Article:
Friday, January 20, 2017

Nachos Grande's Friday Game Review: ONIRIM

Welcome to another edition of Nachos Grande's Friday Game Review.  As I said before, I highly doubt I can keep the reviews coming every Friday for the year, but I do hope to do a bunch of these.  That said, starting the year three-for-three is something, right?

Today's game is a card game called Onirim that is published by Z-Man games.  The game is designed to be played either solo or with one other player.  This is the first game of its type that I own (that is, a card game designed to be played by yourself).  My edition of the game that I own also came packaged with seven (!) expansions (plus an appendix token).  In total, the stack of cards for the seven expansions is greater than the stack of cards for the base game.  In other words, the expansions actually add quite a bit to the game!

Unfortunately, I have not had the chance to play the various expansions enough to be able to provide any meaningful feedback on them.  Perhaps that review will be at a future date.  Instead, I'm simply going to talk about and review the base (standard) game of Onirim.

Immediately upon opening the box, the first thing I noticed was how intriguing the packaging was.  The instruction booklets (two, one for the base game and one for all the expansions) were eye catching, as was the actual packaging of the came cards (and the incubus token used with the appendix).

The game itself is a cooperative game (if playing with a partner) or a solo game where you play against the deck of cards.  In the game, you are a Dreamwalker, lost in a mysterious labyrinth.  Your goal is to find the eight doors (if you do you win) and you lose if you run out of cards in the deck.

There are two ways to obtain a door cards.  You can either play three location cards (of the same color) in a row or you can discard a key card when you draw a door card of the same color.

The basic idea of the game is that you play cards from your hand trying to get three in a row of a single color in order to get the respective door.  The catch is that each card has a symbol on it - and you can't play cards back-to-back that share the same symbol (sun, moon, or key).  Adding further difficulty, the suns are common, the moons less common, and the keys are quite rare.  In addition, the keys have three other abilities that are often more useful.  One is to get a door automatically when you draw it (assuming the colors match) and another is to "block" a nightmare when it is drawn by discarding a key. The final key ability is to discard the card in order to look at the top five cards of the deck, discard one, and put the rest back in any order.  Doing this is the only way to get rid of a nightmare before it is drawn.

Speaking of nightmares, they are super annoying!  In the base game, the nightmares are the only type of dream card.  And when you draw one you must do one of the following:
1.  Discard a key card from your hand
2.  Place one of your gained doors in the "limbo pile" (essentially you lose the hard earned door and shuffle it back into the deck)
3.  Reveal the top 5 cards of the deck and discard all of them (ignoring any dream or door cards)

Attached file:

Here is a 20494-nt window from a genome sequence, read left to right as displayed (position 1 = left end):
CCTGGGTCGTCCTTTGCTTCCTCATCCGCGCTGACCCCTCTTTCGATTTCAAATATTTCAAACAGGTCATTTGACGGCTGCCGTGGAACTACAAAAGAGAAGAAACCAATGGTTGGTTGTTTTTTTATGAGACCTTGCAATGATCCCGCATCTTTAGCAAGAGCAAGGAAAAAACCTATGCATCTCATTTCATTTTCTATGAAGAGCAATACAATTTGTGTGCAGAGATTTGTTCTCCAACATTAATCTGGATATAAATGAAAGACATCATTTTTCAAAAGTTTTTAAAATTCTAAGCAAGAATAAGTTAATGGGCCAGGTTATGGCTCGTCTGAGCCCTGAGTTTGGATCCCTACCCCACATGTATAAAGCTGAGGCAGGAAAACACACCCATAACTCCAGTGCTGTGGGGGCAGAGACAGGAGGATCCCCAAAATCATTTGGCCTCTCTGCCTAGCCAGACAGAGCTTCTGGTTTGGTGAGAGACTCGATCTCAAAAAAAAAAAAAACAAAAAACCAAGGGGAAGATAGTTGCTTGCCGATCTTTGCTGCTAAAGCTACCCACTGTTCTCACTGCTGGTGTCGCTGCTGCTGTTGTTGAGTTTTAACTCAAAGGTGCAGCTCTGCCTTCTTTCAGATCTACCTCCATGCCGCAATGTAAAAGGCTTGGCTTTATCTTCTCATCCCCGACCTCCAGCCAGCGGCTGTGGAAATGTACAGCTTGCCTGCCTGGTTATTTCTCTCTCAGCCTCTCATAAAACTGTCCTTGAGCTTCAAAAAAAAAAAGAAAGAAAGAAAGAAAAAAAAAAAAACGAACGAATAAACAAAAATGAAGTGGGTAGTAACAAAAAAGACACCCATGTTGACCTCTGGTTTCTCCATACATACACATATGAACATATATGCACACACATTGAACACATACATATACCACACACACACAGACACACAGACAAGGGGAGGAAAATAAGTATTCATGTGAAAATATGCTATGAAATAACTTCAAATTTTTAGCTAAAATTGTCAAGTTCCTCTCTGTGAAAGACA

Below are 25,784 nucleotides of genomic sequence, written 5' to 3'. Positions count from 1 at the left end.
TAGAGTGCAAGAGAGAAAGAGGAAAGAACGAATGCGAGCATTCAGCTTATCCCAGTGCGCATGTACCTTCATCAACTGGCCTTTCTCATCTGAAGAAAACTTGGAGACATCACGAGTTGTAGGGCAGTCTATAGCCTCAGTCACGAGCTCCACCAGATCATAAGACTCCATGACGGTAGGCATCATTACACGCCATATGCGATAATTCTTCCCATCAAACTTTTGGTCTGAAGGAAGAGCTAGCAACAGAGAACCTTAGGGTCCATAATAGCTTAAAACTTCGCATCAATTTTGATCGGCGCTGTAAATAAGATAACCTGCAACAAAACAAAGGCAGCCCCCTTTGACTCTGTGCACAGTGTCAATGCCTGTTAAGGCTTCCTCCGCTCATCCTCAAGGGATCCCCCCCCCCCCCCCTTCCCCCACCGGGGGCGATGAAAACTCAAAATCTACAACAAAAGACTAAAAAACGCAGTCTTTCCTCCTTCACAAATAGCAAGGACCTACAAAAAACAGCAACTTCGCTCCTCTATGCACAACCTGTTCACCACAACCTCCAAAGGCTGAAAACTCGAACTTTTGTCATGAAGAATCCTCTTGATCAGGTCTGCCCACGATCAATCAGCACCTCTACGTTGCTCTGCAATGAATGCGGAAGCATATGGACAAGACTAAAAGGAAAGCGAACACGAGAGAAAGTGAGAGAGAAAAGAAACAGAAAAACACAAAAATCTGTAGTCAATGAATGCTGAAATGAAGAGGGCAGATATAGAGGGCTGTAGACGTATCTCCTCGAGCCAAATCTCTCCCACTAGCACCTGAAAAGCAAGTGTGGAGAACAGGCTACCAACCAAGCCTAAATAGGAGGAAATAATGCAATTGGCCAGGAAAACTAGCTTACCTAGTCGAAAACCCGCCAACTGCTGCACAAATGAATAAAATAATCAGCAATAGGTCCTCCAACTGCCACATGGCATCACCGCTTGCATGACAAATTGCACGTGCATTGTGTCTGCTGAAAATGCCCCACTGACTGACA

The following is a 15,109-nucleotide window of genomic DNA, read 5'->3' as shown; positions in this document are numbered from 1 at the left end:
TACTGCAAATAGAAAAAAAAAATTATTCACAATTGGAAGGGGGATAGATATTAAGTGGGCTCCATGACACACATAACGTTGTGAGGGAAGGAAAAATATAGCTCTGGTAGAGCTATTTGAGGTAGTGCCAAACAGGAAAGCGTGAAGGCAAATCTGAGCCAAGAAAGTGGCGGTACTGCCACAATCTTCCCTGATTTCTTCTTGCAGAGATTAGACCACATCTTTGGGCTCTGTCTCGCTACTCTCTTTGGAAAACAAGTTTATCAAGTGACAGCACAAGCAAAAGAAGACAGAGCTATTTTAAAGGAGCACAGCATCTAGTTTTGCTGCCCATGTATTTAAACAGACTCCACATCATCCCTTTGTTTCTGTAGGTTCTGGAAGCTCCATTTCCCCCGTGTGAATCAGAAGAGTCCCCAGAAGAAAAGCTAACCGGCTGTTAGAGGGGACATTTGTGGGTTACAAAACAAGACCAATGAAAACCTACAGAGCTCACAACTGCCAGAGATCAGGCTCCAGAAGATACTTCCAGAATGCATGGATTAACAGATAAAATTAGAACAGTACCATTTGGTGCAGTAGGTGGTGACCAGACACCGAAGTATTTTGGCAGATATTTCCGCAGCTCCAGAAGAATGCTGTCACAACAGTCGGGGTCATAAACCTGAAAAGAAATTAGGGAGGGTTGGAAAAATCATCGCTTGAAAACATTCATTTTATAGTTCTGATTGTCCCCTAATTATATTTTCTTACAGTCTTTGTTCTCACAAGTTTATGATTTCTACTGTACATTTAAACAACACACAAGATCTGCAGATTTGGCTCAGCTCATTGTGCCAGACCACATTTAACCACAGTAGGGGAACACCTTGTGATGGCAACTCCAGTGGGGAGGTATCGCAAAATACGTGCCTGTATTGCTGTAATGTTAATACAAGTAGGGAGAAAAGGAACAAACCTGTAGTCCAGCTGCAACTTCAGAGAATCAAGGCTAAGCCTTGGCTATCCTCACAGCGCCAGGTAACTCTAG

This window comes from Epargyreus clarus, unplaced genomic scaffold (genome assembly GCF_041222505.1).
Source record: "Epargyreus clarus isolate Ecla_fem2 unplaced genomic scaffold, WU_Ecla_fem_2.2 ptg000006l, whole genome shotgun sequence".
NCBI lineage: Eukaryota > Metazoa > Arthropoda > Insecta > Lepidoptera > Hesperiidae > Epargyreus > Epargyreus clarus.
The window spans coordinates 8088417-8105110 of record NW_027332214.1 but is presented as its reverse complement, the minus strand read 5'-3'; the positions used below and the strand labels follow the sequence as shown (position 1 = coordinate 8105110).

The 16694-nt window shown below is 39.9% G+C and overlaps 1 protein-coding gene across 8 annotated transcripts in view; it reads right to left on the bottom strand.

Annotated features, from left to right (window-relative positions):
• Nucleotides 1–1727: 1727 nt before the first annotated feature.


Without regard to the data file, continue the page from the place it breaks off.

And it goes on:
4.  Discard your entire hand and draw 5 new cards

In a game where you lose when you run out of cards, you can see how the nightmares are bad news indeed!

The Bottom Line:

  • Can be played solo or cooperatively
  • Interesting artwork, great box presentation
  • A fun game when you want to play but not be competitive with/against someone else
  • Way less complicated than most other co-op games I've played


  • Seems much too luck based
  • Most decisions seem to be meaningless (or no-brainers in the case of drawing nightmare cards)

Overall score (out of 100):

Editor's Note:  I originally scored this game a 72/100 but after contemplation (and the fact that I don't have much of a desire to replay it given the chance), I've lowered my score to the current 52/100.  

While I like the fact that this is a game you can play by yourself (or with a friend), the base game still feels like luck has way too much to do with whether you succeed or fail.  I played this game with my brother over Christmas break and we ended up playing quite a few rounds of the game (losing more often than winning) but only once in all those playthroughs did we decide that our loss was the direct result of a bad decision we made.  The rest of the time, whether we won or lost seemed to depend more on luck than anything else.  We also got in the habit of "card counting" the various symbols (and the colors themselves are all different rarities as well)...and if card counting isn't your thing then you may find the game even more luck intensive than we did.

All that said, remember that I only reviewed the base game.  I imagine when I add in the other expansions that my score (and overall impression of the game) will improve.  However, since I haven't yet played all the expansions, I can't comment any further than that so far.


Matt Stupienski said...

Pretty cool. I recently acquired an Omniverse game of my own called Castellion. Same type of thing. Solo play or low player count co-op. Castellion seemed to have quite a bit more strategic depth than this one. I still don't know that I'd recommend it though. It certainly gets a bit bland rather quickly.

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